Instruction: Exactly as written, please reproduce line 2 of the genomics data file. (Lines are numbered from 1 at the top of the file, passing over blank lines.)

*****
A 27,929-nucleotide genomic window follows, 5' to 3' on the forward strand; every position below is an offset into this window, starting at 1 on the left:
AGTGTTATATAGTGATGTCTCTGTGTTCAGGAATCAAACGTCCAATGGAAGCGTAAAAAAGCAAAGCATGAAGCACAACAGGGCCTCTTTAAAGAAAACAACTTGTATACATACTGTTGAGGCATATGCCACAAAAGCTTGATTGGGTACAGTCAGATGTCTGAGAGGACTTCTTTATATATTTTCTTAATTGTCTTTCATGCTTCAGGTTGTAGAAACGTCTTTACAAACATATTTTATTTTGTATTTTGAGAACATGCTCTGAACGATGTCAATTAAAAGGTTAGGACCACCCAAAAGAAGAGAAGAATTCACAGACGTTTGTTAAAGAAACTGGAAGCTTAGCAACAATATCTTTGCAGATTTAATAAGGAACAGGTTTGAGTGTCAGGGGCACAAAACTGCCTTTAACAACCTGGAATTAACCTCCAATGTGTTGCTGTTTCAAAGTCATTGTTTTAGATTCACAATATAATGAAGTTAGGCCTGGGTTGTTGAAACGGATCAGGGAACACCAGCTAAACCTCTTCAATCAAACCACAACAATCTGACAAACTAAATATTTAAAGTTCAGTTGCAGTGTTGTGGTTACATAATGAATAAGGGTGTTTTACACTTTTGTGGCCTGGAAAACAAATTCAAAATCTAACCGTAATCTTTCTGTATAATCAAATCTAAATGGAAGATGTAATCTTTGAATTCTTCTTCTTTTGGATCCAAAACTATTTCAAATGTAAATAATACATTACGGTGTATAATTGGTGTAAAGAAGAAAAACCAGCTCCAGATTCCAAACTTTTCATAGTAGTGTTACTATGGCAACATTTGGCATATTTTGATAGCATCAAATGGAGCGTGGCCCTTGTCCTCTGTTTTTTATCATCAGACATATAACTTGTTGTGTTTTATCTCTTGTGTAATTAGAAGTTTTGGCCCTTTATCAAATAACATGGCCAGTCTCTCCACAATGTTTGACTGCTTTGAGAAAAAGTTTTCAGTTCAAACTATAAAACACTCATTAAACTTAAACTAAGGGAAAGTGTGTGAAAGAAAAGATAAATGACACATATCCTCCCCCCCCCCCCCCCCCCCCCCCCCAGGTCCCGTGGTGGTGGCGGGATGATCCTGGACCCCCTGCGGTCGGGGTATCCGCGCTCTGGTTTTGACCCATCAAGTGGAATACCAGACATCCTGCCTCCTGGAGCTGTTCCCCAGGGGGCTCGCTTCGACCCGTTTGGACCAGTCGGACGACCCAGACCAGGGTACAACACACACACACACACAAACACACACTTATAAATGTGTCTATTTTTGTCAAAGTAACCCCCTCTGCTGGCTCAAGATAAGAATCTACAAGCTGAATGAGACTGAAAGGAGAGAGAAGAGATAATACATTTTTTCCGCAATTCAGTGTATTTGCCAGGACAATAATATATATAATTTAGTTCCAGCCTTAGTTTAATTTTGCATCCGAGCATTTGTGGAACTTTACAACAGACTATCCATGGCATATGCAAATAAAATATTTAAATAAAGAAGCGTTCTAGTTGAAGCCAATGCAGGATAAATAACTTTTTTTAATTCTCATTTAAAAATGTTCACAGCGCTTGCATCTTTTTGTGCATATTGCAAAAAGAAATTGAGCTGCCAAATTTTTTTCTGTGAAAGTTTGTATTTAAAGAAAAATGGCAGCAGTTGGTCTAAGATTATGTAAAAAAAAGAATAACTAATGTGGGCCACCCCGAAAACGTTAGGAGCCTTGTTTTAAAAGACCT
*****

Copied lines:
AGTGTTATATAGTGATGTCTCTGTGTTCAGGAATCAAACGTCCAATGGAAGCGTAAAAAAGCAAAGCATGAAGCACAACAGGGCCTCTTTAAAGAAAACAACTTGTATACATACTGTTGAGGCATATGCCACAAAAGCTTGATTGGGTACAGTCAGATGTCTGAGAGGACTTCTTTATATATTTTCTTAATTGTCTTTCATGCTTCAGGTTGTAGAAACGTCTTTACAAACATATTTTATTTTGTATTTTGAGAACATGCTCTGAACGATGTCAATTAAAAGGTTAGGACCACCCAAAAGAAGAGAAGAATTCACAGACGTTTGTTAAAGAAACTGGAAGCTTAGCAACAATATCTTTGCAGATTTAATAAGGAACAGGTTTGAGTGTCAGGGGCACAAAACTGCCTTTAACAACCTGGAATTAACCTCCAATGTGTTGCTGTTTCAAAGTCATTGTTTTAGATTCACAATATAATGAAGTTAGGCCTGGGTTGTTGAAACGGATCAGGGAACACCAGCTAAACCTCTTCAATCAAACCACAACAATCTGACAAACTAAATATTTAAAGTTCAGTTGCAGTGTTGTGGTTACATAATGAATAAGGGTGTTTTACACTTTTGTGGCCTGGAAAACAAATTCAAAATCTAACCGTAATCTTTCTGTATAATCAAATCTAAATGGAAGATGTAATCTTTGAATTCTTCTTCTTTTGGATCCAAAACTATTTCAAATGTAAATAATACATTACGGTGTATAATTGGTGTAAAGAAGAAAAACCAGCTCCAGATTCCAAACTTTTCATAGTAGTGTTACTATGGCAACATTTGGCATATTTTGATAGCATCAAATGGAGCGTGGCCCTTGTCCTCTGTTTTTTATCATCAGACATATAACTTGTTGTGTTTTATCTCTTGTGTAATTAGAAGTTTTGGCCCTTTATCAAATAACATGGCCAGTCTCTCCACAATGTTTGACTGCTTTGAGAAAAAGTTTTCAGTTCAAACTATAAAACACTCATTAAACTTAAACTAAGGGAAAGTGTGTGAAAGAAAAGATAAATGACACATATCCTCCCCCCCCCCCCCCCCCCCCCCCCCAGGTCCCGTGGTGGTGGCGGGATGATCCTGGACCCCCTGCGGTCGGGGTATCCGCGCTCTGGTTTTGACCCATCAAGTGGAATACCAGACATCCTGCCTCCTGGAGCTGTTCCCCAGGGGGCTCGCTTCGACCCGTTTGGACCAGTCGGACGACCCAGACCAGGGTACAACACACACACACACACAAACACACACTTATAAATGTGTCTATTTTTGTCAAAGTAACCCCCTCTGCTGGCTCAAGATAAGAATCTACAAGCTGAATGAGACTGAAAGGAGAGAGAAGAGATAATACATTTTTTCCGCAATTCAGTGTATTTGCCAGGACAATAATATATATAATTTAGTTCCAGCCTTAGTTTAATTTTGCATCCGAGCATTTGTGGAACTTTACAACAGACTATCCATGGCATATGCAAATAAAATATTTAAATAAAGAAGCGTTCTAGTTGAAGCCAATGCAGGATAAATAACTTTTTTTAATTCTCATTTAAAAATGTTCACAGCGCTTGCATCTTTTTGTGCATATTGCAAAAAGAAATTGAGCTGCCAAATTTTTTTCTGTGAAAGTTTGTATTTAAAGAAAAATGGCAGCAGTTGGTCTAAGATTATGTAAAAAAAAGAATAACTAATGTGGGCCACCCCGAAAACGTTAGGAGCCTTGTTTTAAAAGACCT